Part of PBS’s “Independent Lens” series last season, Soul Food Junkies is Byron Hurt’s personal journal to learn more about the soul food tradition and his family’s connection to it. Multiple perspectives are represented – historical, medical, family – and Bryon does try to mesh entrenched food preferences with healthier options in ways that are helpful.
A consortium of Winston-Salem organizations will sponsor a free screening of the documentary. Here are the details:
When: Tuesday, June 18 at 7:30 p.m.
Where: The Enterprise Conference Center
Address: 1922 Martin Luther King, Jr. Drive in Winston-Salem.
Following the screening, there will be a Q & A session with John Card, a physician with Winston Salem Healthcare, and N’Gai Dickerson of The Urban Culinarian.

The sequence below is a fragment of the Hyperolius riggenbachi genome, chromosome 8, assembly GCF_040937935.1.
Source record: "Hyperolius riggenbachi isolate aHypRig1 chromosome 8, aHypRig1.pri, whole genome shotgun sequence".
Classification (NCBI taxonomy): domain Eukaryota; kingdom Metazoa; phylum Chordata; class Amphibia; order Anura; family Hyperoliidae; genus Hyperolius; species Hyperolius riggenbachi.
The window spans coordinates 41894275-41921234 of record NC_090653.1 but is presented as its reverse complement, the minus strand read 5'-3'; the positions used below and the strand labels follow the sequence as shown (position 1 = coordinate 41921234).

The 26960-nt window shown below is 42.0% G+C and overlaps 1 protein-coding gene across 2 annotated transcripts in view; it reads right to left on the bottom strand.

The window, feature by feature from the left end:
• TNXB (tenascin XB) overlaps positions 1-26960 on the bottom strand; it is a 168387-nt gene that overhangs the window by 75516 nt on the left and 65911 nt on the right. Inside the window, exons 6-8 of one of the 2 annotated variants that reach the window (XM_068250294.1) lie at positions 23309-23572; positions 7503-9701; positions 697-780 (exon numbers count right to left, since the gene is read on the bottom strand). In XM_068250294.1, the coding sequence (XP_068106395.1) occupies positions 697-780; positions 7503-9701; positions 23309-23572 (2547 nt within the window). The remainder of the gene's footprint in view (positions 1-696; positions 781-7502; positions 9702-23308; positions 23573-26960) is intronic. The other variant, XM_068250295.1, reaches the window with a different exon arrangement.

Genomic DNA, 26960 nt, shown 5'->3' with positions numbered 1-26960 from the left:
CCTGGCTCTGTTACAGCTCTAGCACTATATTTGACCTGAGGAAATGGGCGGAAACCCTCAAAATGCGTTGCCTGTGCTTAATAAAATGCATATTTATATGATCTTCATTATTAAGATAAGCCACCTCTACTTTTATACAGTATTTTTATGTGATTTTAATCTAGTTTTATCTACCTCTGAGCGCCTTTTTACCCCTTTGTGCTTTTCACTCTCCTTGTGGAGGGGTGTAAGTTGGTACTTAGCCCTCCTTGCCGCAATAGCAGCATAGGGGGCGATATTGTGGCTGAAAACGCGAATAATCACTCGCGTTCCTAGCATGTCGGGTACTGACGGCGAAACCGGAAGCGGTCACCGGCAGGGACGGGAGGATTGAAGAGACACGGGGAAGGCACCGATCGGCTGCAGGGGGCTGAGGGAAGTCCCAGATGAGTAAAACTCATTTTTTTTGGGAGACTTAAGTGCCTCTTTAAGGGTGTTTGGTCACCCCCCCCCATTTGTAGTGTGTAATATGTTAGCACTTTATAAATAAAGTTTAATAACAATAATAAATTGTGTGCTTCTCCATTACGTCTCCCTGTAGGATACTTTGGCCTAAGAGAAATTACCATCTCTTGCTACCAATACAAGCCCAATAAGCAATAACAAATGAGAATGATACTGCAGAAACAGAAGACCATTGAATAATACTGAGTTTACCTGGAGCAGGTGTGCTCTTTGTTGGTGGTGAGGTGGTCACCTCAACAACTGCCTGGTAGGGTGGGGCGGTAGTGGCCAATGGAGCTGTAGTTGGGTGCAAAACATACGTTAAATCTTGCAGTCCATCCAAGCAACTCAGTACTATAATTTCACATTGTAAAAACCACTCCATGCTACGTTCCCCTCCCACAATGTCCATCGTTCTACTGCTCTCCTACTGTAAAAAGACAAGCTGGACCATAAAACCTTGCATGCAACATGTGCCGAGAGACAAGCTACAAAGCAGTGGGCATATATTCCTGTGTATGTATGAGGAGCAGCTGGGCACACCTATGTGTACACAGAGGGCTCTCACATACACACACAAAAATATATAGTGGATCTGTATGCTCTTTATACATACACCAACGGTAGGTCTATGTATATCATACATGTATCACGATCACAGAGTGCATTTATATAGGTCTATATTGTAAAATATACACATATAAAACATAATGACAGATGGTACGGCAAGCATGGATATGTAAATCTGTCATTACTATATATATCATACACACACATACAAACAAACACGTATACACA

Soul Food Junkies is the first of three films in the Foodways & Roadways Documentary Film Series, a joint effort between the Translational Science Institute (TSI) and the Wake Forest University Documentary Film Program (DFP). In a larger project of TSI and the DFP, Margaret Savoca and Jessica Pic chronicled the changing food environment in Winston-Salem over the last few decades.
The remaining two films in the Foodways & Roadways Documentary Film Series will be A Community of Gardeners, which examines the impact of community gardening in Washington, D.C., and Edible City: Grow the Revolution, a film about the food justice movement that is emerging across the nation and around the world. A Community of Gardeners will be screened on July 16, and Edible City: Grow the Revolution will be screened on August 13.
Sponsors of the June 18 screening of Soul Food Junkies include the TSI Program in Community Engagement, SG Atkins CDC, WSSU School of Health Sciences, and Psi Phi Chapter of Omega Psi Phi Fraternity, Inc. Soul Food Junkies won the 2012 CNN Best Documentary Award at the Award at the American Black Film Festival.
This event is free and open to the public.